I packed up and with Visibility being 50 yards at best 20 yards at worst I climbed over the rock ridge and my fear was confirmed, I could not see the lake. I had an idea of where it was and continued trying to keep a northern course even when I was dodging rock obstacles. I eventually found the lake and sat down to take a look at the map. I was on the southern shore of the lake, if I circled to the north end and climbed another ridge I would find a stream between that and the next ridge that ran east to west. Around the lake I headed north again, up and over another rocky slope. When I started down I was looking for the stream that flowed between the second ridge I climbed and the third one farther north. I decided to start heading north east the way I needed to go anyways.   Finally I heard the stream and was elated, I realized I couldn’t see the stream because it was under a jumble of rocks and vegetation and even ran underground for a bit. I followed the stream and came to another lake, which meant I only had to circle around that lake and would find the trail out. The visibility got worse after I got to the trail, at times I couldn’t see more than 10 feet in front of me. I was glad I had finished the part of the hike with no trail and that I had a good topo map.  After a few miles on the trail it started to snow!  I decided to camp for the night and quickly put the tent up and got out of my wet clothes.  It was hard to even cook dinner because the snow and ice was ridiculous. Overnight temperatures went down to around 25 and it continued to snow.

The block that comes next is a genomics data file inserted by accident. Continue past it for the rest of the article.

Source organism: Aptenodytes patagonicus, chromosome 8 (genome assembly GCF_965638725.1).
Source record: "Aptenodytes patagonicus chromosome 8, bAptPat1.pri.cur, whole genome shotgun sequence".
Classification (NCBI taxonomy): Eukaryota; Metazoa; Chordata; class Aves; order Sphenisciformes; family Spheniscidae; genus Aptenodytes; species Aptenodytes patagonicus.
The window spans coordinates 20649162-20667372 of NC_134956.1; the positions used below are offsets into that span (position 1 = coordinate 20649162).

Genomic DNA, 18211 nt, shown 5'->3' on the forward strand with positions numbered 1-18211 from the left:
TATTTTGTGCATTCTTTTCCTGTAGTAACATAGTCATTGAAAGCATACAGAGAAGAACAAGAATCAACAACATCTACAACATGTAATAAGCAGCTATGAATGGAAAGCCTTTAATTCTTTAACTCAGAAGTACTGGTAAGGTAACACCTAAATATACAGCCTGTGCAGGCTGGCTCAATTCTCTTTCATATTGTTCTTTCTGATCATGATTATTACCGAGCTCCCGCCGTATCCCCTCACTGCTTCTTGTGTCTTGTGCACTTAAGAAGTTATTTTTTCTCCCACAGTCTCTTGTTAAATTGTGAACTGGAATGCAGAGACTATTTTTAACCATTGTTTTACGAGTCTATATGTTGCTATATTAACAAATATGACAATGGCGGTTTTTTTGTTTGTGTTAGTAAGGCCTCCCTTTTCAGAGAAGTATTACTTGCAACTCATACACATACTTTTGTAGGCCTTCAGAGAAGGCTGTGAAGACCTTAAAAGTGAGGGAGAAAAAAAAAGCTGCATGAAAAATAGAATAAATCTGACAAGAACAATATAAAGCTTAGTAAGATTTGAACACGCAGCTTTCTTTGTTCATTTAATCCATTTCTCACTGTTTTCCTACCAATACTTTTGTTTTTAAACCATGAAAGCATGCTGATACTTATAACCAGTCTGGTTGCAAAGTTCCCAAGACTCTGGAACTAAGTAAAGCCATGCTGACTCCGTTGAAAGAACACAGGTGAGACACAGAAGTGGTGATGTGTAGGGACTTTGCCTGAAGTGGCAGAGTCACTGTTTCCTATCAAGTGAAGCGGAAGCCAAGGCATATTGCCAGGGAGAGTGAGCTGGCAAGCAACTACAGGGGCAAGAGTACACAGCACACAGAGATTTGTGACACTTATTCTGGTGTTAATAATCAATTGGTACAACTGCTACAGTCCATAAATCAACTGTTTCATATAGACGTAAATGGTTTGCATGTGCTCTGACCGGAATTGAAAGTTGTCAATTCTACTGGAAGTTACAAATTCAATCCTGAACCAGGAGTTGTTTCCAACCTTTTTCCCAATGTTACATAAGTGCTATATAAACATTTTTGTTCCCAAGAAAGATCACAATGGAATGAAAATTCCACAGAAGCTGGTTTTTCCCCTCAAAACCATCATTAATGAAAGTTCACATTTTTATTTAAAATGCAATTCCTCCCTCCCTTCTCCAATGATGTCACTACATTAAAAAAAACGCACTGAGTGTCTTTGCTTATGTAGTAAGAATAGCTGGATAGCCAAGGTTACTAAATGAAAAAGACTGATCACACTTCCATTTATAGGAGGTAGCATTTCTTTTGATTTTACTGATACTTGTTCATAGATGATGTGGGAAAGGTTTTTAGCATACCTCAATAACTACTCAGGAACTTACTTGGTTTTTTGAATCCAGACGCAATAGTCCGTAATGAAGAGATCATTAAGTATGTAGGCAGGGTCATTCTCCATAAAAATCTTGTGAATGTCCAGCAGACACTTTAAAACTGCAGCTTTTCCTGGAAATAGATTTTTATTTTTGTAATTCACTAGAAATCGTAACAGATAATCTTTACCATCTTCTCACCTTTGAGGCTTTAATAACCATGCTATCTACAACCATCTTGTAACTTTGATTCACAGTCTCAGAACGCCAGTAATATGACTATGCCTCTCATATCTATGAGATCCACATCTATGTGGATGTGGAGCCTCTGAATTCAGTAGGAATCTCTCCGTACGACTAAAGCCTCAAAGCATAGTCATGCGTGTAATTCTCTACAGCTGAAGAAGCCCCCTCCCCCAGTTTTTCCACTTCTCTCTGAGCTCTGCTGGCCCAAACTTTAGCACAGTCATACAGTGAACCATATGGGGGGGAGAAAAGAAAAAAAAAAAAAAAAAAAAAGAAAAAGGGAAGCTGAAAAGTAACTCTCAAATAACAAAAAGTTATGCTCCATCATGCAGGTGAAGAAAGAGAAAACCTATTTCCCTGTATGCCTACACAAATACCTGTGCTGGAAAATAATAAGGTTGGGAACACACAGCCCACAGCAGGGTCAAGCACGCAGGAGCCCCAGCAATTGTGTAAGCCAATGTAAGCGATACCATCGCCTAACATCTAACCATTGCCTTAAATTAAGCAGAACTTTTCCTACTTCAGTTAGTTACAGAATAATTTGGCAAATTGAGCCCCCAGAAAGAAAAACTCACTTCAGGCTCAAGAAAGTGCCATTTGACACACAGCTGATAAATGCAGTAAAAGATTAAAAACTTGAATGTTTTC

When I woke up it wasn’t snowing and I was ready to get back to my car and have a shower. I hiked out in my long underwear because my pants were soaked from walking in the snow and wet trees hitting my legs the day before. When I reached my car it was snowing again. It was melting as soon as it hit the ground but still it was the only middle of September, not quite winter.  I snapped this victory picture of myself from my truck tailgate, threw my bag in the back and drove off.

It was my first Solo alpine backpacking trip.  It was very similar to what I have done in Alaska, Montana, and New Mexico on other trips with a group; otherwise I would have turned around at the glacier and not hiked alone into the fog. I was confident with the skills I had learned in life and luckily everything worked out. Leaving the forest, amazingly the first town I arrived to was Thermopolis home of Hot Springs state park. I pulled in and there was a free hot spring tub and shower house. It was just what I needed to warm my body and clean up. Then it was off to Grand Teton and Yellowstone — Another adventure…